One of my closest friends from childhood has been employed in the finance world for the past 25 years. He makes a great salary, he gets cool perks, like golf trips to high-end resorts, and he meets with powerful people who are helping to shape systems and industries.
He’s also miserable.
This last part he confided in me when we met recently to have a few drinks and catch up. I never had any inclination that he was unhappy with his career. He’d been doing it for so long and had earned all the hallmarks of success – wealth, prestige, respect – that I assumed he was happy. But there, slumped at the bar, looking tired and a bit lost, he seemed anything but.
“I’m unfulfilled,” he told me. “I just don’t find any satisfaction doing the work.”
We talked about it for a while. The money was great, he said, and he enjoyed the golf trips and the tickets to shows with which he was often rewarded. But he didn’t find value in what he did. He wasn’t passionate about it, and it didn’t inspire him in any way. “I feel like a cog in a machine,” he said. “If you removed me, there would be a slight delay. Then someone else would get plugged in and it would be up and running again.”
The bottom line, he said, was this: “I just don’t feel like a success.”
Few people who examine my friend’s career would reach such a conclusion. By traditional metrics, he is the epitome of success. Traditional metrics don’t seem to apply, however. Following our meeting, I began to consider what was really eating at him. Why, despite the fact he is clearly good at his job, does he not feel successful? After talking more with him, and doing some soul-searching of my own, here’s what I’ve concluded about how finding success in the workplace can mean something beyond the obvious.
Work that is meaningful
A key sign that my friend was struggling was when he said his work left him “unfulfilled.” I’m not in finance, so I can’t attest to the exact nature of what he does, but making money for other people, and in turn for yourself, seems as though it could be fulfilling. Evidently, in my friend’s case, that’s not so. No one can tell another person what should or shouldn’t be meaningful in their lives. The important thing is that we find it ourselves.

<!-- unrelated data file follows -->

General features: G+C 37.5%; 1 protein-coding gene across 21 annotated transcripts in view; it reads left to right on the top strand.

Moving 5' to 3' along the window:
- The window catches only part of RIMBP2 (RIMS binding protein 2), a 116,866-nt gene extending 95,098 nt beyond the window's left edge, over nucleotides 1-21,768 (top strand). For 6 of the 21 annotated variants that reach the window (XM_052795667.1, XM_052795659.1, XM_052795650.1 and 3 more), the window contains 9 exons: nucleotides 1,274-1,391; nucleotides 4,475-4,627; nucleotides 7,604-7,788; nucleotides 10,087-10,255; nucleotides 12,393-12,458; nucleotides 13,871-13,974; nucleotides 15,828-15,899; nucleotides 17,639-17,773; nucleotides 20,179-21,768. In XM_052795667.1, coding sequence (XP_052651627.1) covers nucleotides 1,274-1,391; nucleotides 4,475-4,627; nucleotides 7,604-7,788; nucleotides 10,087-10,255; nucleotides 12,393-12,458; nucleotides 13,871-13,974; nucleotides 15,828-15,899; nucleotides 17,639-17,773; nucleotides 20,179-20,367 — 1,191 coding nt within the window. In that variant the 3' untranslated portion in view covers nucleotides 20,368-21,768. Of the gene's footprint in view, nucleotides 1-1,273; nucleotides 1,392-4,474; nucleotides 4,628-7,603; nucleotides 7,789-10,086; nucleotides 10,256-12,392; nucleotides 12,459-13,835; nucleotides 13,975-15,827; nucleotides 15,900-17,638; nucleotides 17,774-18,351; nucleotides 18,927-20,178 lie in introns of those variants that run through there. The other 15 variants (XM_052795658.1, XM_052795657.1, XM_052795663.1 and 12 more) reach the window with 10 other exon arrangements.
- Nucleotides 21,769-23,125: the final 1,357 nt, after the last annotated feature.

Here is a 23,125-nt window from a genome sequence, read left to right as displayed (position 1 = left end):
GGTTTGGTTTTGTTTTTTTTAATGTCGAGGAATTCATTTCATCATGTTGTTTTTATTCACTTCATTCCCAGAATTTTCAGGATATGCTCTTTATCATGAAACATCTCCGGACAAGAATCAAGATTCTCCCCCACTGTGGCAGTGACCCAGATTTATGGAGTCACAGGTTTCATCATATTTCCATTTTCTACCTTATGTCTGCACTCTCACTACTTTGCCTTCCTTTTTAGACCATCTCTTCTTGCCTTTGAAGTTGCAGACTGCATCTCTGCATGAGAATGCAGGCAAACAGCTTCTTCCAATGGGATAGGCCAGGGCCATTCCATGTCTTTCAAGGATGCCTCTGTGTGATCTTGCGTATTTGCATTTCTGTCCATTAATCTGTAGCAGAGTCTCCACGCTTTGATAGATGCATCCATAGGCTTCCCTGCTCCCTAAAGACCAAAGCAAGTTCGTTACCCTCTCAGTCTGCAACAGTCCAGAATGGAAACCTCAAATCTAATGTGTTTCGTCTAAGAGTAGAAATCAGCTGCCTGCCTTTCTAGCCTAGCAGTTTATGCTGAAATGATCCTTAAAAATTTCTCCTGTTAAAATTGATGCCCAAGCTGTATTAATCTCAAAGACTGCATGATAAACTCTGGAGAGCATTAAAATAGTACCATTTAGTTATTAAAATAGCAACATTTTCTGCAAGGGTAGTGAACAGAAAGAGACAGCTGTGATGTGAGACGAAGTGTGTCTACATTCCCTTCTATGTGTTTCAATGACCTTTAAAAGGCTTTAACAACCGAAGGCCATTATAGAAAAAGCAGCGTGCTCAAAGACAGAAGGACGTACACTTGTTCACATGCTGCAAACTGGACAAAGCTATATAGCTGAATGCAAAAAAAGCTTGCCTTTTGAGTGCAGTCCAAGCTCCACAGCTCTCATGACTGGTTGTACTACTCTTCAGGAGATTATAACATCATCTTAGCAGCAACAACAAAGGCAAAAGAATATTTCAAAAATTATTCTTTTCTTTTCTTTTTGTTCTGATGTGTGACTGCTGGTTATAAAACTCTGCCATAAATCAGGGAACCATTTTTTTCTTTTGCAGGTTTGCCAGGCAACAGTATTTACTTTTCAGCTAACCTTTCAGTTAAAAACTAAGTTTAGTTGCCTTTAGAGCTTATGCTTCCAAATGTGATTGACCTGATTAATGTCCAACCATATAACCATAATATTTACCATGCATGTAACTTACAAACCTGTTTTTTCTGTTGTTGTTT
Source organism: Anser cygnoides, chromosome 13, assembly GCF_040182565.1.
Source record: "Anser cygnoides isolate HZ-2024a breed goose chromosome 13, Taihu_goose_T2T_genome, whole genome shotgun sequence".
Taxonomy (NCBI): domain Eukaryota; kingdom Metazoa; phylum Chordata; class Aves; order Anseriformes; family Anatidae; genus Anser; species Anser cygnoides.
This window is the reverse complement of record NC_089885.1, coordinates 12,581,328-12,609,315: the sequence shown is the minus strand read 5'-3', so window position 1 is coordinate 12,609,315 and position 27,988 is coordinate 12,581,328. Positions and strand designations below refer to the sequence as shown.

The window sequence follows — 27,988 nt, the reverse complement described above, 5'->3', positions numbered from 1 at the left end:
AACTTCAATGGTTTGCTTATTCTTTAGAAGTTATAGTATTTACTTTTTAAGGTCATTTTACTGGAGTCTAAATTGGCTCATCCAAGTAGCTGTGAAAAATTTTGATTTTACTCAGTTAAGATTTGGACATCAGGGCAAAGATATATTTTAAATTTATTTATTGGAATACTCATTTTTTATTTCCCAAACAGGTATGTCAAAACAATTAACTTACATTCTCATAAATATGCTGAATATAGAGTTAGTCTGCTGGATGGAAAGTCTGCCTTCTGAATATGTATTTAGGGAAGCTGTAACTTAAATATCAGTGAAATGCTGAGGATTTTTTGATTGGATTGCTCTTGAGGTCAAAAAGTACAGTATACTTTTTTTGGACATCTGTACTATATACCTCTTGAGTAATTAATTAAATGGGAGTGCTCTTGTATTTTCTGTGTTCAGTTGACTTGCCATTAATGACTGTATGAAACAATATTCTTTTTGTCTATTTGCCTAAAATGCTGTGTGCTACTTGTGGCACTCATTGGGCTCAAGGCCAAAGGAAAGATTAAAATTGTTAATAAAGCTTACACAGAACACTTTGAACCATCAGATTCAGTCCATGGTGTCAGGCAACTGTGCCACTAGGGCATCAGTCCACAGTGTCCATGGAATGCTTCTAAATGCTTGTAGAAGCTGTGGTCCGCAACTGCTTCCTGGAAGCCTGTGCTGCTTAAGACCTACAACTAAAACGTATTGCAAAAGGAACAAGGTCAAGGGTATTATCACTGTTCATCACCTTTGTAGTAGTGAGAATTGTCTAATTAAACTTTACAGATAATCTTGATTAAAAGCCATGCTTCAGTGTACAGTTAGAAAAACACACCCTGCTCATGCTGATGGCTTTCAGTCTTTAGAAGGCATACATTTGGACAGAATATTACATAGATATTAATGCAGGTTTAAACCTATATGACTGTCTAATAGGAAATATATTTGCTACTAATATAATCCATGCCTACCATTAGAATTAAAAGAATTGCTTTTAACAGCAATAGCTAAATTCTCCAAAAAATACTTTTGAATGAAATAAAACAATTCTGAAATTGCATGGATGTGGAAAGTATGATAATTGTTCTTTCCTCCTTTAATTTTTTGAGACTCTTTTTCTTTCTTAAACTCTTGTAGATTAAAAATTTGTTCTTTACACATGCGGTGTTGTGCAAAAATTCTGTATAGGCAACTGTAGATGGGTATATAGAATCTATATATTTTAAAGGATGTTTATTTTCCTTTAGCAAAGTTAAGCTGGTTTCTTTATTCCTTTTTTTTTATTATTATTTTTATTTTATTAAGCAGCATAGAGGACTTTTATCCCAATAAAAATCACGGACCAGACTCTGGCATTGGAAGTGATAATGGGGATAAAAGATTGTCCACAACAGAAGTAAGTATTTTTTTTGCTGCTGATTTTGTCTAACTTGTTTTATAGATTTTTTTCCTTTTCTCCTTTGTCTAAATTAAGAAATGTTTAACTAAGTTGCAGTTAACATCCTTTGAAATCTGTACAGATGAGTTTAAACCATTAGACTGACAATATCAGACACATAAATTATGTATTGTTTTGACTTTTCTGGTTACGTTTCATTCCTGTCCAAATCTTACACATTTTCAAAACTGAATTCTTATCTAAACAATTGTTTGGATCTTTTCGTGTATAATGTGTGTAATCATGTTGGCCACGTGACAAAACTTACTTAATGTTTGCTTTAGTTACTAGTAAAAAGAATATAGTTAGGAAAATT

Most of us want to feel as though there’s some intrinsic value in what we do. Earning money is certainly important – anyone who tells you otherwise is a bit untethered from reality – but if our work lacks meaning beyond income it can be unfulfilling. No matter the financial reward, work we find meaningless can leave us searching for something more. There’s no sure way to attribute meaning to one’s work, but there are some avenues you can explore in order to get there.
I believe strongly in daily affirmations. Reminding yourself each morning of who you are, what you stand for and why you do what you do is important. There may be broad, ideological reasons, such as a global worldview or a spiritual connection. Or perhaps the reasons are practical, like a desire to build a great life for your family. Whatever those reasons, don’t lose sight of them. Connecting with yourself provides a foundation on which you can build each day.
Another suggestion is to connect with others in the workplace. Social interaction is important, and when we find people who share common interests and who are motivated by some of the same things we are, it’s fulfilling. Not everyone is surrounded by co-workers with whom we connect, and some careers don’t lend themselves to much social interaction inside or outside of the workplace. But when we make the effort to reach out and share things with those around us – personal, professional or otherwise – it can strengthen our ties and give our work greater meaning.
Work that is gratifying
Another key element to feeling successful is to find gratification in our endeavors. Some things we do because they simply make us feel good. For me, it’s cooking and exercise. For my wife, it’s listening to music. Throwing ourselves into just about anything we enjoy has obvious benefits. What about the workplace, though? What can we find gratifying about our work, especially if it can be tedious or off-putting?
One place to look is for the benefits we reap from a job well done. There is a lot to be said for doing something well, whatever that something might be. If you challenge yourself to be the best you can in your career, cliche as that may sound, it can be gratifying. Think back to any professional accomplishment of yours – a big deal you may have closed, a project you may have earned accolades for, or even a menial task you dedicated yourself to and completed proudly – and you are likely to conjure good memories and feelings of satisfaction. It can be hard to challenge ourselves to be our best every day, and at every task we must accomplish. But when we are, the sense of gratification is palpable.
After considering these things, I called my friend and we spoke about them. I shared my thoughts with him, and my sense that if he could restore meaning and gratification to his work he might feel successful again. He seemed to take the talk to heart, and he thanked me for my concern. That, in turn, made me feel good. To feel that I was helping, or to be a part of the solution and not the problem was gratifying in itself.
In the end, that’s often what success comes down to. Not material goods or praise, but how our actions make us feel about ourselves. If we can put meaning and purpose into our work, and can generate from it a sense of gratification, feelings of success will follow.